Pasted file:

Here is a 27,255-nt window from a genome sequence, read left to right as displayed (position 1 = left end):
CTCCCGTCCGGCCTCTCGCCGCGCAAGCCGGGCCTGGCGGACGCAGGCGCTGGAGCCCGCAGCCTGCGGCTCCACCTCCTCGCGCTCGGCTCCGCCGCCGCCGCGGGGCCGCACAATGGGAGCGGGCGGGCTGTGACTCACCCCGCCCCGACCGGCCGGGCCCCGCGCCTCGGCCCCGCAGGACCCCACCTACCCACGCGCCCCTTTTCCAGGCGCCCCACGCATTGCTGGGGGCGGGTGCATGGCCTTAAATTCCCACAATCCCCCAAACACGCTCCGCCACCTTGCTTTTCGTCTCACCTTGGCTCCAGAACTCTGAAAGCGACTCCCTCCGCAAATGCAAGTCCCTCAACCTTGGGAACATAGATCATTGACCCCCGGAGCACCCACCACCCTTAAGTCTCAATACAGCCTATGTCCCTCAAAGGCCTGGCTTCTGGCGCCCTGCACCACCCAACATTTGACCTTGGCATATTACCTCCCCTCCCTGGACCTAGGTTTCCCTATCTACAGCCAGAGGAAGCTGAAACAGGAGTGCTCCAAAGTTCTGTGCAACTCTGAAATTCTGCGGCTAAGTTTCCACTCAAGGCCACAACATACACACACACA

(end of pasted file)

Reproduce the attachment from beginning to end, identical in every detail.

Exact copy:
Here is a 27,255-nt window from a genome sequence, read left to right as displayed (position 1 = left end):
CTCCCGTCCGGCCTCTCGCCGCGCAAGCCGGGCCTGGCGGACGCAGGCGCTGGAGCCCGCAGCCTGCGGCTCCACCTCCTCGCGCTCGGCTCCGCCGCCGCCGCGGGGCCGCACAATGGGAGCGGGCGGGCTGTGACTCACCCCGCCCCGACCGGCCGGGCCCCGCGCCTCGGCCCCGCAGGACCCCACCTACCCACGCGCCCCTTTTCCAGGCGCCCCACGCATTGCTGGGGGCGGGTGCATGGCCTTAAATTCCCACAATCCCCCAAACACGCTCCGCCACCTTGCTTTTCGTCTCACCTTGGCTCCAGAACTCTGAAAGCGACTCCCTCCGCAAATGCAAGTCCCTCAACCTTGGGAACATAGATCATTGACCCCCGGAGCACCCACCACCCTTAAGTCTCAATACAGCCTATGTCCCTCAAAGGCCTGGCTTCTGGCGCCCTGCACCACCCAACATTTGACCTTGGCATATTACCTCCCCTCCCTGGACCTAGGTTTCCCTATCTACAGCCAGAGGAAGCTGAAACAGGAGTGCTCCAAAGTTCTGTGCAACTCTGAAATTCTGCGGCTAAGTTTCCACTCAAGGCCACAACATACACACACACA